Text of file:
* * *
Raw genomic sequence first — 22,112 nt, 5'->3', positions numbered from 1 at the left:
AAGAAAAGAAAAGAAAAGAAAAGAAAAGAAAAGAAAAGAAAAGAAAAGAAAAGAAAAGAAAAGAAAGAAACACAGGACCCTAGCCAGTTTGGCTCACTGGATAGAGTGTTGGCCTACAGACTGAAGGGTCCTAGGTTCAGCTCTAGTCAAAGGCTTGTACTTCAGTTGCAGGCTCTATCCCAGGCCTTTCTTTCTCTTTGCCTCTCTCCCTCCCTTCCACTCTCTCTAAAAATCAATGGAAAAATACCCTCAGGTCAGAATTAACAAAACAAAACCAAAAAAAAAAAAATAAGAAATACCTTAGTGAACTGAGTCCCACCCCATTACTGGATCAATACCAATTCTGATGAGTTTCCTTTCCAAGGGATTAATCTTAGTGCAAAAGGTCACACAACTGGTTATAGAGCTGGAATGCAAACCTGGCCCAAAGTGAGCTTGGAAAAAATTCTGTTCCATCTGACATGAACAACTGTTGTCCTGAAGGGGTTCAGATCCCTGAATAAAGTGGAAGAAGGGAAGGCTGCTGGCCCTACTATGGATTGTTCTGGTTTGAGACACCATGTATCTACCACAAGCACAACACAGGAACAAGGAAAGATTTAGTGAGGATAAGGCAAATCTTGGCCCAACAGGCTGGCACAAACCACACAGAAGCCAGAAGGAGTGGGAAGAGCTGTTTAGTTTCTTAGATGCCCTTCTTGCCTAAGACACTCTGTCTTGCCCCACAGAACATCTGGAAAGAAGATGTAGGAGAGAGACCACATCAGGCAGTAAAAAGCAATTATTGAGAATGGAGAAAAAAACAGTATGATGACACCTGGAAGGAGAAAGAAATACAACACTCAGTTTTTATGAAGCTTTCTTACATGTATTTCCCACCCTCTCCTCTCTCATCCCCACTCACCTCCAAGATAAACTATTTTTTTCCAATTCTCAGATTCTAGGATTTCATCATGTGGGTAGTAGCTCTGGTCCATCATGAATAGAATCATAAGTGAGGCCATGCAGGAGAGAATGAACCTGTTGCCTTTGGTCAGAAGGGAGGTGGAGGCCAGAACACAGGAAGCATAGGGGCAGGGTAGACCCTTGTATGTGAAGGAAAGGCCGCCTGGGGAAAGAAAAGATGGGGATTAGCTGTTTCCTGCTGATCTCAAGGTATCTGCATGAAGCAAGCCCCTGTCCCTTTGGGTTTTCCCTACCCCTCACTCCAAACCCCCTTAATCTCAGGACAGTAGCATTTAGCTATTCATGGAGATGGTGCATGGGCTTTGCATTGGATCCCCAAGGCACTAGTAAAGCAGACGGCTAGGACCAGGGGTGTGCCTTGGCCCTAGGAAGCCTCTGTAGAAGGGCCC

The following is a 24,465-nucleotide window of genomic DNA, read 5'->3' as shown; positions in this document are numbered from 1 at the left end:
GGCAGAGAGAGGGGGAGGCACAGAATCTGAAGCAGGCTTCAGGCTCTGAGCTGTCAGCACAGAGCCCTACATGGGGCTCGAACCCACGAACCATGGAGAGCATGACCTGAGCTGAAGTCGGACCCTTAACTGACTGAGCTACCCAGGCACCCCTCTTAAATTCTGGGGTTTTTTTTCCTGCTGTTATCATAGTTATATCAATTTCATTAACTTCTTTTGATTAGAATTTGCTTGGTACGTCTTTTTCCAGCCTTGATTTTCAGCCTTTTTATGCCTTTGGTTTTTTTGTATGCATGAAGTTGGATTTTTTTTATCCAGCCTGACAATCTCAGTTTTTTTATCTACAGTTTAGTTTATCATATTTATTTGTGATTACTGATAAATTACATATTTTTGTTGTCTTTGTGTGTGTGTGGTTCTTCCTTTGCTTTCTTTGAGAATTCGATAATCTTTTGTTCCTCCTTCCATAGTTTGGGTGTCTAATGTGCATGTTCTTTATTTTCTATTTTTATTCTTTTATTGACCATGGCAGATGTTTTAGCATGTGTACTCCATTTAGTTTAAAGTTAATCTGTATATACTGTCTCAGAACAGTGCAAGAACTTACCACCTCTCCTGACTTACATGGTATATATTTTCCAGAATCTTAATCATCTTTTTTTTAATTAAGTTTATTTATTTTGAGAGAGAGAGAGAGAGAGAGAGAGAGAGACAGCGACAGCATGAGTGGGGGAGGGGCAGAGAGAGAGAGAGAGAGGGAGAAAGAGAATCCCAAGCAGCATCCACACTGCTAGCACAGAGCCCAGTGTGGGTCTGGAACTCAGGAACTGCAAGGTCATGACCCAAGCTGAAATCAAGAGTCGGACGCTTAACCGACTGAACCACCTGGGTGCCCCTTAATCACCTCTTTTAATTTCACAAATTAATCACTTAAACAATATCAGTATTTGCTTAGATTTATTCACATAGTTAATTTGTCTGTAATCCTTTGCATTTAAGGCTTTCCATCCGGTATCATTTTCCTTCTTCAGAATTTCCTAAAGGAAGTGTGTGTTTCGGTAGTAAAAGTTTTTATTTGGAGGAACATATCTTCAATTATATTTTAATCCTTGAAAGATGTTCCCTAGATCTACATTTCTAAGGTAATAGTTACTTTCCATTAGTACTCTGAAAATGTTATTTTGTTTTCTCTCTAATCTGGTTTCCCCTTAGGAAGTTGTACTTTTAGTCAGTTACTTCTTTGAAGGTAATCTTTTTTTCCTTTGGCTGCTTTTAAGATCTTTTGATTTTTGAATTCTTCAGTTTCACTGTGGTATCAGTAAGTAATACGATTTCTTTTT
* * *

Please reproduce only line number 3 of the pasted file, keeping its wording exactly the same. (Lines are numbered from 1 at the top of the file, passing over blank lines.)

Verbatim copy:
The following is a 24,465-nucleotide window of genomic DNA, read 5'->3' as shown; positions in this document are numbered from 1 at the left end: